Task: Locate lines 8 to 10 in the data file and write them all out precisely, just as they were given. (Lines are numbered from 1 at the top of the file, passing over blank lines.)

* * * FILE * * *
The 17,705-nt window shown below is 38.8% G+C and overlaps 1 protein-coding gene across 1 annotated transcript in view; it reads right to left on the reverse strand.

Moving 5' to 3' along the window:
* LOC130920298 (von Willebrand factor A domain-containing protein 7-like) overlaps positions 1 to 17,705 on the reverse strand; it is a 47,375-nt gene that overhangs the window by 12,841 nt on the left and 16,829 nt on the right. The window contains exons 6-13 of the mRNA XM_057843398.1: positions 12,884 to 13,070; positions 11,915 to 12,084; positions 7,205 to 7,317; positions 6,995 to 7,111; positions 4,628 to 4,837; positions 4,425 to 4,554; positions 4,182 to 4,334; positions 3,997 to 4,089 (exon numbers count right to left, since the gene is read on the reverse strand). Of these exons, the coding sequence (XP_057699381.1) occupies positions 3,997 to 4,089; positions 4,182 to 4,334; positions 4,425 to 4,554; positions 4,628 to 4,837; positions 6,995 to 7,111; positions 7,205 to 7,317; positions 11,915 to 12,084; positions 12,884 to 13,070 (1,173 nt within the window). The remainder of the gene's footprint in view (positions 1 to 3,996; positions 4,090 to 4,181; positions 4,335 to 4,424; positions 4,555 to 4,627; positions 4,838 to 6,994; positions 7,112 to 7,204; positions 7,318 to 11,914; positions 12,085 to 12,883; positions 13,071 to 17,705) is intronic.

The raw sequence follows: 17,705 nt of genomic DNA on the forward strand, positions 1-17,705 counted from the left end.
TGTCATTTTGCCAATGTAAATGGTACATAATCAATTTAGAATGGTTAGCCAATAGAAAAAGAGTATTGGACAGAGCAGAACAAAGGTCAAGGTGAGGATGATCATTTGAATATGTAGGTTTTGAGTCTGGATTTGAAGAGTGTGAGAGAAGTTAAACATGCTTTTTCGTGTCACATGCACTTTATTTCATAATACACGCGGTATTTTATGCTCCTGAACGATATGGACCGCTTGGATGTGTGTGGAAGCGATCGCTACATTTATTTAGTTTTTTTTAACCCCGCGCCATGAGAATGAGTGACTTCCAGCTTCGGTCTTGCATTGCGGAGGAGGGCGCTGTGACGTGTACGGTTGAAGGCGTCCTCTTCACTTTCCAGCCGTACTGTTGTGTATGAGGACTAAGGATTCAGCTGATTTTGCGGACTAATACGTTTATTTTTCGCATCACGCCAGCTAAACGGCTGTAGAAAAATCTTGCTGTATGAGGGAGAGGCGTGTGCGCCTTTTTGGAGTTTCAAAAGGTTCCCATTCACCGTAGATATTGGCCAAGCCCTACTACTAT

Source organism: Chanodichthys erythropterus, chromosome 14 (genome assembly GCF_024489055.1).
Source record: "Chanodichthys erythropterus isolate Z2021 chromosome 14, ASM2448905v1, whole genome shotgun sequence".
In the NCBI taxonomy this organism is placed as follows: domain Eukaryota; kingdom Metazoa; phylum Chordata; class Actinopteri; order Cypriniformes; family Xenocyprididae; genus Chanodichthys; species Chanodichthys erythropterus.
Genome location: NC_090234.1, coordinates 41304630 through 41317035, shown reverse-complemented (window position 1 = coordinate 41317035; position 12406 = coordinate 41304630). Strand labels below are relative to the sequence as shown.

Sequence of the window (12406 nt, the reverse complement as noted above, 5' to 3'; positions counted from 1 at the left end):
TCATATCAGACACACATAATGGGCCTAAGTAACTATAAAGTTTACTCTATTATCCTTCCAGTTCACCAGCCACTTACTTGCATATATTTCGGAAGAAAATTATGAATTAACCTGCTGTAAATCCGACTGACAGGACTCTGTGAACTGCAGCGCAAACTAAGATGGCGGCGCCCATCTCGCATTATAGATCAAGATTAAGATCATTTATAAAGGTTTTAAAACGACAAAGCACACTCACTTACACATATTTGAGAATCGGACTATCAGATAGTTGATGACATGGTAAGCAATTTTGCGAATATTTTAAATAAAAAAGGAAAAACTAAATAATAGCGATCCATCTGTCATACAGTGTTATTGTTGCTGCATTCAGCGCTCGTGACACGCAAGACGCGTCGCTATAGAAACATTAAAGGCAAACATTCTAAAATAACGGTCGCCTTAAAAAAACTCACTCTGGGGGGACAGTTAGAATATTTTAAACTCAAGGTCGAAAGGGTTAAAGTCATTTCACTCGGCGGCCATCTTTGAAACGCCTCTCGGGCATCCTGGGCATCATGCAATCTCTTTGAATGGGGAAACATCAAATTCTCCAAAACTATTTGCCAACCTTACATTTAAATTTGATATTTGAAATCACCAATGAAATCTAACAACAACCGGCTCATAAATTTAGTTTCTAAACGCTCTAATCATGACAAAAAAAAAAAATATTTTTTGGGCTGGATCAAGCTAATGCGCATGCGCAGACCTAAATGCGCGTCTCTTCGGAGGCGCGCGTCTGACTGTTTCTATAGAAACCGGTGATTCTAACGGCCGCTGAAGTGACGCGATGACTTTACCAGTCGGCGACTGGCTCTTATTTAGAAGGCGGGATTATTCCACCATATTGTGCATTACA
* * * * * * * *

In the NCBI taxonomy this organism is placed as follows: domain Eukaryota; kingdom Metazoa; phylum Chordata; class Actinopteri; order Cypriniformes; family Xenocyprididae; genus Chanodichthys; species Chanodichthys erythropterus.
Genome location: NC_090234.1, coordinates 41304630 through 41317035, shown reverse-complemented (window position 1 = coordinate 41317035; position 12406 = coordinate 41304630). Strand labels below are relative to the sequence as shown.

Sequence of the window (12406 nt, the reverse complement as noted above, 5' to 3'; positions counted from 1 at the left end):